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Saturday, April 30, 2011


I still argue that in the brouhaha that is publishing, we
often forget about the reasons that traditional publishing
existed to begin with, and why writers didn't just publish
themselves from the outset.
Traditional publishers fund works out of their pockets,
and they beat a dead horse in terms of preparing a book
for release. This has been true since Gutenberg printed
the first Bible. So I believe traditional publishing will
continue for many years to come.
Yes, I tend to lean to the . . . traditional side. (Bet you
thought I was going to say right or left, huh?) However, I've
self-published as well. I've seen good self-publishing and bad.
I've seen good agents and bad. I've marveled at good traditional
works and bad.
Nothing in publishing is perfect.
However, two items get overlooked, in my opinion, when it
comes to do-it-yourself publication.
1. Platform
2. Editing
The Steve Laube Literary Agency has quite the informative
blog, and lately they've run a series called, "A Defense of
Traditional Publishing." The latest post of April 26 addressed
"Content Development."
A reader cursed me (yes, I'm a "biatch") for advising her to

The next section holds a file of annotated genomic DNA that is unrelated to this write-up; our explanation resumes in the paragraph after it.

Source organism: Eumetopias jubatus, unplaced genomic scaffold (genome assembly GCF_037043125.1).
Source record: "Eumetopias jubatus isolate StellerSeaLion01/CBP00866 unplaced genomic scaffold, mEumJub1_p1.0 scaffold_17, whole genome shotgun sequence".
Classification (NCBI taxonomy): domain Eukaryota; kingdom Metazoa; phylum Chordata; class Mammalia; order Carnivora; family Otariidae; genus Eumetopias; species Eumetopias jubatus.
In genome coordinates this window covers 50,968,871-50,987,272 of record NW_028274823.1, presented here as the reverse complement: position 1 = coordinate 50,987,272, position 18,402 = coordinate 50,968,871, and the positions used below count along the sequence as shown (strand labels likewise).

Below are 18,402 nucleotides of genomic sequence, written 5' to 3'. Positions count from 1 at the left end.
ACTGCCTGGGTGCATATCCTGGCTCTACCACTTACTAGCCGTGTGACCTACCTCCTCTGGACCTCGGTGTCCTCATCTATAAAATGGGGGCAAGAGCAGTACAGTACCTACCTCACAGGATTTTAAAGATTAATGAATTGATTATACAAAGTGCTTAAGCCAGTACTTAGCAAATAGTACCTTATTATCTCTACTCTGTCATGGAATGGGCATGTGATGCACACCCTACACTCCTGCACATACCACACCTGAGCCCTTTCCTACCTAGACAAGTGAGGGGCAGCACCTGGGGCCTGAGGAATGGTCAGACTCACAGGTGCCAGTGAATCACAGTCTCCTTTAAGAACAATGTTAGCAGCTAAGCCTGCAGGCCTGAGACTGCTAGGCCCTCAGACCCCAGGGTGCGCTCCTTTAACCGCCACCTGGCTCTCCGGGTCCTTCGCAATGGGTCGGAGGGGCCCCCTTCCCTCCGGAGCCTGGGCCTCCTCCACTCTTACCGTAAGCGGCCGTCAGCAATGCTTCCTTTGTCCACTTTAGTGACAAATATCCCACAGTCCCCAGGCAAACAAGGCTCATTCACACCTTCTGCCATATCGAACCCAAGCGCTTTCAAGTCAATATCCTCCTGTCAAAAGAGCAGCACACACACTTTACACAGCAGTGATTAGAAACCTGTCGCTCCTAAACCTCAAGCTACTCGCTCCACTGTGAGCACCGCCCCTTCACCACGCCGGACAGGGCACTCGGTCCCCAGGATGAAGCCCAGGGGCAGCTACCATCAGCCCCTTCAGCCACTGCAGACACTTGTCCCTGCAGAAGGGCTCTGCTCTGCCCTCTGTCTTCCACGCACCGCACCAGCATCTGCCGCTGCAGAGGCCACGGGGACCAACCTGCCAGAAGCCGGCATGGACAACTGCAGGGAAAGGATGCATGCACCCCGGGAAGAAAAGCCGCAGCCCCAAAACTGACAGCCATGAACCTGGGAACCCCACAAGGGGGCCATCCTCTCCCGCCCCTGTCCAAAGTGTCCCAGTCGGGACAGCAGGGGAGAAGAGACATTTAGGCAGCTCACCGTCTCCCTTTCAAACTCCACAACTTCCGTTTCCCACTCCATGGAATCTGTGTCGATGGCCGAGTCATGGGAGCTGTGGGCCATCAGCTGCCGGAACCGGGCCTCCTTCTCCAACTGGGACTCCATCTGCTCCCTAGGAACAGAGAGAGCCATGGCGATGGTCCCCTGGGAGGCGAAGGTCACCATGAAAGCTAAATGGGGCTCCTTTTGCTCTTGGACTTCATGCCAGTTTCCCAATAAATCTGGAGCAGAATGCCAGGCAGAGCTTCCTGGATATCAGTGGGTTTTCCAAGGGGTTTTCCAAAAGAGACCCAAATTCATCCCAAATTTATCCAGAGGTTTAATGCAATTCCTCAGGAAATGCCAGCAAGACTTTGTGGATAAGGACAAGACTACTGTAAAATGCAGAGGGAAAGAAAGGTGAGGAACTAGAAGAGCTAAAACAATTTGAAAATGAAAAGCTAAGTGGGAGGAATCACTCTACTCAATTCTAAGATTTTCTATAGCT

slow down, complete her book, and edit it to death before
considering the publisher, the movie, or the television
appearances. The point I tried to make was that editing
isn't a simple proofreading job before you forward the file
to a publisher.
Steve Laube explained the multiple editing tasks under a
traditional roof.
ACQUISITIONS EDITOR - Finds, acquires, negotiates the project.
LINE EDITOR - Performs the actual content edit (also call the
"line"  or "substantive" edit).
CONTENT EDITOR - Reads for accuracy, balance and fairness,
cogency of argument, adequate treatment of the subject matters,
and conformity to the original book proposal.
COPY EDITOR - Scours the manuscript for accuracy in grammar,
citations, and factual content.
PROOF READER - Fine tunes punctuation and other nit-picky details.
Yes, there's room for self-publishing, especially if you
have a platform to die for, and a following that would
purchase anything you held up in your hand. But if you
are venturing into the publishing world alone, wouldn't
you want these people in your court?

Wednesday, April 27, 2011

Books by our authors

Sunday, January 30, 2011

"Meet the Author"

Went to a "Meet the Author" in Philly on Saturday. The guest author was Hector R. Ortiz, author of "The Creative Energy of Positive Thinking."  It was a very interesting and informative evening.  I'm considering asking him to speak at my conference!  I bought a copy of his book and he autographed it.  I also had the opportunity to introduce myself and network with the president of Taller Puertorriqueno, and another lady that was head of another Latino organization.  I handed out business cards and received very positive comments about the conference.  Now I'm looking forward to next month's event, "What it means to be Afro-Latino in Philadelphia: Stories from El Barrio."  This is going to be a photo-documentary by photographer Sandra Andino, and it promises to be interesting as well.